Several high-profile brands including Virgin Media, BT and O2 have inadvertently bought advertising placed in front of neo-Nazi content on Google’s video-sharing site YouTube.
The Guardian reports that the neo-Nazi groups Blood & Honour and Combat 18 have participated in Google’s AdSense program, which means that both Google and the extremist groups have earned money from ads placed alongside their videos on YouTube.
The report claims that the groups are using their YouTube channels "to provide links to extremist materials and neo-Nazi Web sites, where discussion groups and literature can be accessed."
Because AdSense is an automated program, neither Google or the aforementioned brands knew that the ads were being placed near questionable content. And because Google does not pre-screen video content uploaded to YouTube, Google didn’t even know the neo-Nazi videos were there. However, once it was alerted to their presence, Google removed them immediately.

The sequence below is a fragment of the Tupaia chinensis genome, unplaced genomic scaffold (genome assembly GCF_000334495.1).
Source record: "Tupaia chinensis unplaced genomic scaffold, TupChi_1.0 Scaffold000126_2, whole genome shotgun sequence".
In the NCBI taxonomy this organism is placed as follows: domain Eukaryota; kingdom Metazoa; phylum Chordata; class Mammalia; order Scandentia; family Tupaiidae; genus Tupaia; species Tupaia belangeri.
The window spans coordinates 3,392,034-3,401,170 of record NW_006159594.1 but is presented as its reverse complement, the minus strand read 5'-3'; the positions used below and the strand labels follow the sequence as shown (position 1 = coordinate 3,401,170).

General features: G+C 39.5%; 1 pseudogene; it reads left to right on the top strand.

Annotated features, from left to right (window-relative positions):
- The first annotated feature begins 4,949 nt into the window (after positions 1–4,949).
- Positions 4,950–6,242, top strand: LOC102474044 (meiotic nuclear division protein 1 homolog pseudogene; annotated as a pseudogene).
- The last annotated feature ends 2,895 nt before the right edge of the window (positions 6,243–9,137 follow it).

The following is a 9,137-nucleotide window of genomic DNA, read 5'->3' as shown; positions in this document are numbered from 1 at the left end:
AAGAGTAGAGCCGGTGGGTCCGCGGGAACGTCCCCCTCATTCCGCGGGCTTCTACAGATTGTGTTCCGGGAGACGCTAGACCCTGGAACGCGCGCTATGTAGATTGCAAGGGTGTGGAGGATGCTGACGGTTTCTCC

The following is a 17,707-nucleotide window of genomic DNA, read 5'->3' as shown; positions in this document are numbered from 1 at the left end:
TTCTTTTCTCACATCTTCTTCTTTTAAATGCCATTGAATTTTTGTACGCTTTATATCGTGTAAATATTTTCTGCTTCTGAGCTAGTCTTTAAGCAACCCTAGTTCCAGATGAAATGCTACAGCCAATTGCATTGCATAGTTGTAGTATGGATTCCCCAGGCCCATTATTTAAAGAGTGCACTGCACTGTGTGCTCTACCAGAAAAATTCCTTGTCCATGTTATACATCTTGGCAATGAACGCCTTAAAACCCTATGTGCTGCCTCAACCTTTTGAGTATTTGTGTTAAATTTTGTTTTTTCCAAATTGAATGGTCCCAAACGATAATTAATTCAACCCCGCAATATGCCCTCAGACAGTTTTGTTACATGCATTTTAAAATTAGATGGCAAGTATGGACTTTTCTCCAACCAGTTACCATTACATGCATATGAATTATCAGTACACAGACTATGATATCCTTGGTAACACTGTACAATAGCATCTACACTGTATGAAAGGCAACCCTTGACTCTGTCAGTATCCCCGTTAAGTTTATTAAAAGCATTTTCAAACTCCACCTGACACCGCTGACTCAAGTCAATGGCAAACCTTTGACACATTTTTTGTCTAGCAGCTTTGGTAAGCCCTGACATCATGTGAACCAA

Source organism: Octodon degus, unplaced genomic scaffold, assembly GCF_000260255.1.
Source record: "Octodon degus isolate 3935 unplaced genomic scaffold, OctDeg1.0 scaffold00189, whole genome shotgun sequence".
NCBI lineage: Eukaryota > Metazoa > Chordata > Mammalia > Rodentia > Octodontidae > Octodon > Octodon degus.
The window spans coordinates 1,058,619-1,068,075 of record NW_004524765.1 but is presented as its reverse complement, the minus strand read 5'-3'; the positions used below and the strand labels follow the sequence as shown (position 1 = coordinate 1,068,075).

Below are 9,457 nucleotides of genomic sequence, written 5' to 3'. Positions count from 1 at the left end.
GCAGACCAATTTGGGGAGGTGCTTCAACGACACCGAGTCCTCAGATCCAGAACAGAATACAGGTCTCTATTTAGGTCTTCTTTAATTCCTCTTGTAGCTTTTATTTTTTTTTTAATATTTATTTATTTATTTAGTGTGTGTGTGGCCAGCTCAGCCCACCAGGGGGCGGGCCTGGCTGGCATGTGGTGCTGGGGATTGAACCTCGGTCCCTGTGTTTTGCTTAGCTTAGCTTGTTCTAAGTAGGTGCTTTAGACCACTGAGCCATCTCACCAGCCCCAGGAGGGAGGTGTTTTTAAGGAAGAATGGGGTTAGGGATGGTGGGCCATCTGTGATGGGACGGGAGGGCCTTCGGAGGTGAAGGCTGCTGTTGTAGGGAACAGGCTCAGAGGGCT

YouTube certainly promotes free speech, but per its rules, it does not permit “hate speech,” which it defines as “speech which attacks or demeans a group based on race or ethnic origin, religion, disability, gender, age, veteran status, and sexual orientation/gender identity."
That may be, but The Guardian points out that Google wouldn’t say whether it plans to put any protections in place to prevent a repetition.
The search did say, as it has before, that due to the volume of content uploaded to YouTube -- 60 hours of video per minute or nearly 10 years worth of content every day -- that it cannot pre-screen content before it is uploaded; instead, it relies on users to flag inappropriate videos.
When told that its ads were appearing next to neo-Nazi content, Virgin Media replied that it was “concerned” and would work with Google and its advertising partners “to understand what measures can be put into place to prevent these occurrences going forwards."